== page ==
Part of the solution will come from technology itself, including innovation to make more efficient use of existing allocations, expanding the range of usable spectrum for more uses, capabilities to dynamically share spectrum and rebalance loads, and so on. There are impressive developments in these and other strategies for coping with the potential of spectrum exhaustion, but no one can say with confidence that the solutions will outpace the problems.
The bigger issue underlying spectrum exhaustion is the glacial pace with which current regulatory systems work to rebalance allocations.
Once a license is granted, the licensee can largely rely on keeping it indefinitely. If they operate in a stable or shrinking market (such as over-the-air broadcast, which the Consumer Electronics Association said recently has shrunk to only 8% of U.S. households), there’s no incentive to optimize the property, which, for the licensee, is a sunk cost.
Given the limits of secondary markets, there’s also little incentive to find more efficient uses of the allocation and free up spectrum that is no longer needed for its licensed purpose. Indeed, even for operators who want to exit the market in part or in whole, use limitations on existing allocations make transfer through secondary markets cumbersome if not impossible.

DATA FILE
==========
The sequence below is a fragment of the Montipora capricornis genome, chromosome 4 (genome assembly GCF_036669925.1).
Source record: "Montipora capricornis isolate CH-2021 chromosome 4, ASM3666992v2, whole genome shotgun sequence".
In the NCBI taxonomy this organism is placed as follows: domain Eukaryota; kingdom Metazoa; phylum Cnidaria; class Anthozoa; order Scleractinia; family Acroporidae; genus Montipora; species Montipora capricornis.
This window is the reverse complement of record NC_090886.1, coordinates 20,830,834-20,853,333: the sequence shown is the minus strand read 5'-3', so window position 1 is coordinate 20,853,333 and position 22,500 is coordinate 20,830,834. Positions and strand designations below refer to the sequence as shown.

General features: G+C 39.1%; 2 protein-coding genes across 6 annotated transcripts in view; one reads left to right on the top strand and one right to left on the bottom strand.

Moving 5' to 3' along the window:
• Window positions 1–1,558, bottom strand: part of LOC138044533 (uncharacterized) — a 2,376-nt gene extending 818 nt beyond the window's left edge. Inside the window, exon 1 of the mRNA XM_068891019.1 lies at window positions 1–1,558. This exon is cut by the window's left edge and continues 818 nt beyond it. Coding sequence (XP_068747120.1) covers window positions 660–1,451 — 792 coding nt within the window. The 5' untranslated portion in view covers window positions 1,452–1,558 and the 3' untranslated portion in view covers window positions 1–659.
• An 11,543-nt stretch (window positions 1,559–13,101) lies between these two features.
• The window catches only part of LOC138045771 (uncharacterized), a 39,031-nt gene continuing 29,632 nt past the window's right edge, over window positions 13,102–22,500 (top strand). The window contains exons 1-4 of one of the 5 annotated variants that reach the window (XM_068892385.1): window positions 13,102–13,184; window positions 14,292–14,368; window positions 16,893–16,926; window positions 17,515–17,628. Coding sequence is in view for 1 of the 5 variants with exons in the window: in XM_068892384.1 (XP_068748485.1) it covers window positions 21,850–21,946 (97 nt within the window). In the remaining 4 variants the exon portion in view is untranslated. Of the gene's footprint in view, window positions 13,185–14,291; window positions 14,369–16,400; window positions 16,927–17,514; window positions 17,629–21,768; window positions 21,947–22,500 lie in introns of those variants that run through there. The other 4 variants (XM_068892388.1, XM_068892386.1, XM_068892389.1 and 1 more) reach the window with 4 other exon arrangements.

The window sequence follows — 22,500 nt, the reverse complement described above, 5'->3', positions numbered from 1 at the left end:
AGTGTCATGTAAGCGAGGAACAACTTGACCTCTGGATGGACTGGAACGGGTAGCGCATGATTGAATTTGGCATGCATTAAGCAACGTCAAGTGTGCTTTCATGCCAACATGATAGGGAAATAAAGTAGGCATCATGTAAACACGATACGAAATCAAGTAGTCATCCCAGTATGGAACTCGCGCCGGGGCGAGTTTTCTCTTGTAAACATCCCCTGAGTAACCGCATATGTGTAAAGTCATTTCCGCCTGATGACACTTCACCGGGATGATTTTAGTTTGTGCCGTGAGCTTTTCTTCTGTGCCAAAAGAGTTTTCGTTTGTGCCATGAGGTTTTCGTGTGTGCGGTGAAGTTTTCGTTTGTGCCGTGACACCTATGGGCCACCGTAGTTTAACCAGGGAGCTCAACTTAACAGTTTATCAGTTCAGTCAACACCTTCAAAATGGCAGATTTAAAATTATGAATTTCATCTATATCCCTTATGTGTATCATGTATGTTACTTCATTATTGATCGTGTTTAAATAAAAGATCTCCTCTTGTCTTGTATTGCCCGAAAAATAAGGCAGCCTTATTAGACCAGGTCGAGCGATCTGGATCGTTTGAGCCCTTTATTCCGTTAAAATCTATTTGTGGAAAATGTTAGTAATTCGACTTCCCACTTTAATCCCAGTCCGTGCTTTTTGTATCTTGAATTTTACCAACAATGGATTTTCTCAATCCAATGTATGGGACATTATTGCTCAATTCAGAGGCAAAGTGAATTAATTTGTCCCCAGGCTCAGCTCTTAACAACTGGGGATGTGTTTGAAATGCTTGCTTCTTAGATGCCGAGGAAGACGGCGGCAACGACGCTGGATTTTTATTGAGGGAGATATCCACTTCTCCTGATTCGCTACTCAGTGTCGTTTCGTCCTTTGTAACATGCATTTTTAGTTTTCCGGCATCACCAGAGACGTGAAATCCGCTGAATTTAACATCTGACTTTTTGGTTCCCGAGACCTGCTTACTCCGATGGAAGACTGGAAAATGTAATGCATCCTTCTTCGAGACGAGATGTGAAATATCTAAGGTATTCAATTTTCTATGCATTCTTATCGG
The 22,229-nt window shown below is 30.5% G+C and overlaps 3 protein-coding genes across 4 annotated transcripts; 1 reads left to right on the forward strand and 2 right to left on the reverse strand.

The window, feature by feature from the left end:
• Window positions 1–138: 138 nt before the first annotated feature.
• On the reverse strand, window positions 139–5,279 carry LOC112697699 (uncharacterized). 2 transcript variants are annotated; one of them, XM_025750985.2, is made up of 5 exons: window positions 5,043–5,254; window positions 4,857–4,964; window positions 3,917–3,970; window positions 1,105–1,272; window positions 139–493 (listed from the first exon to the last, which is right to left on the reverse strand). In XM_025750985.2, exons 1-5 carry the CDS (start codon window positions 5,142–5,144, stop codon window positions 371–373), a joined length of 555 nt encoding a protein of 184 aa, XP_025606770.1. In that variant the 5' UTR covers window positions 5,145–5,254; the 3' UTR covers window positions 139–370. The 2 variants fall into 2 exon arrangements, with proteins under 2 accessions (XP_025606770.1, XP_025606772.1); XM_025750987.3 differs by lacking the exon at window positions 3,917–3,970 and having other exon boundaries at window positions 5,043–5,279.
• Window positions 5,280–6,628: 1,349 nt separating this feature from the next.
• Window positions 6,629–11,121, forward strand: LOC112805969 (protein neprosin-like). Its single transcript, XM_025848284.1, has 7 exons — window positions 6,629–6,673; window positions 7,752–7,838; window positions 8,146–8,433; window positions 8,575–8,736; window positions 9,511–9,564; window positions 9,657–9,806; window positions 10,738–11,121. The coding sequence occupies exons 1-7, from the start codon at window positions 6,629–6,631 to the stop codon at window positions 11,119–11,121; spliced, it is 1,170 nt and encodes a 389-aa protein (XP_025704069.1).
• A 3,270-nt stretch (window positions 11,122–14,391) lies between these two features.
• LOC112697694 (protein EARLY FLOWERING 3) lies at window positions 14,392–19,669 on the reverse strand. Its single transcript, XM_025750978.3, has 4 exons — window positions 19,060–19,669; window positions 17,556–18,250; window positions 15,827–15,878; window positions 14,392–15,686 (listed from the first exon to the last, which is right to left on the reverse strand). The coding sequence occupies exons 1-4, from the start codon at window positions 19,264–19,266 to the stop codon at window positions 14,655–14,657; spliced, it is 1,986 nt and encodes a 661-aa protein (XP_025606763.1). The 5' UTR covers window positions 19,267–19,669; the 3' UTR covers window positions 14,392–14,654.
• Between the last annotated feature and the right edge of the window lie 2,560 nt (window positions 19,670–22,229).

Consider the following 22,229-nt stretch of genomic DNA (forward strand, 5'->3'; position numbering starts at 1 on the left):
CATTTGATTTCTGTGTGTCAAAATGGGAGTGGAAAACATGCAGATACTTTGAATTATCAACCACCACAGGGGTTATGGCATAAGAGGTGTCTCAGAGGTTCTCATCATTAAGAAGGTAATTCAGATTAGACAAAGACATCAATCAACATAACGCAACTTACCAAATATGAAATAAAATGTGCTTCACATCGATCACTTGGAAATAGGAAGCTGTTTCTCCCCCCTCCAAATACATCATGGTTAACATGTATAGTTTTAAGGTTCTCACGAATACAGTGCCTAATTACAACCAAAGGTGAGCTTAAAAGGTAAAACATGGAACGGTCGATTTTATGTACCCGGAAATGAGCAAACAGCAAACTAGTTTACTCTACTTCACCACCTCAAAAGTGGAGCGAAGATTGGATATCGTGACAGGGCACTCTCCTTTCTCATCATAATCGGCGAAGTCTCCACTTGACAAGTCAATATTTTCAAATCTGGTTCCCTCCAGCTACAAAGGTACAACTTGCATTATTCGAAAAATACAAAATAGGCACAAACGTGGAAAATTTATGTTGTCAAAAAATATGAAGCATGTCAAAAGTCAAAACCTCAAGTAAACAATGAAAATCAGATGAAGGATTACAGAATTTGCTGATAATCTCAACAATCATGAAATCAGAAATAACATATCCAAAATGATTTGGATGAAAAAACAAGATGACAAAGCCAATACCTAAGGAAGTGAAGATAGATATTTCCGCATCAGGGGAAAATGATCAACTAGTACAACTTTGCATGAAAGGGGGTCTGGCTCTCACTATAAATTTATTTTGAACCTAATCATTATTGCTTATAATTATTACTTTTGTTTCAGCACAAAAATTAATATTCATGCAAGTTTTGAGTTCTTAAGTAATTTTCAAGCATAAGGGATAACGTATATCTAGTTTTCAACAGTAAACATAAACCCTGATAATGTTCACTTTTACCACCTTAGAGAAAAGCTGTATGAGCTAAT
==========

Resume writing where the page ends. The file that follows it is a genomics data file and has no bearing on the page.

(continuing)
Even if the FCC unblocks these markets, game theory problems may constrain the effectiveness of either the VIAs or the secondary markets.
Federal users, of course, feel no competitive threat to optimize their allocations, and fall back to the conversation-ending “national defense” excuse whenever the possibility emerges of giving up some of the frequencies they are warehousing.
And then there are state and local authorities, who also share jurisdiction over communications. Limits on cell tower construction, use, and other technical improvements aren’t addressed in the proposed legislation. But they are equally to blame for the crisis mentality.
S. 911 is a good start toward removing some of the institutional barriers that limit our flexibility in rebalancing spectrum needs and spectrum allocations. But it’s only a start. If the information revolution is to continue uninterrupted, we need a lot more improvements.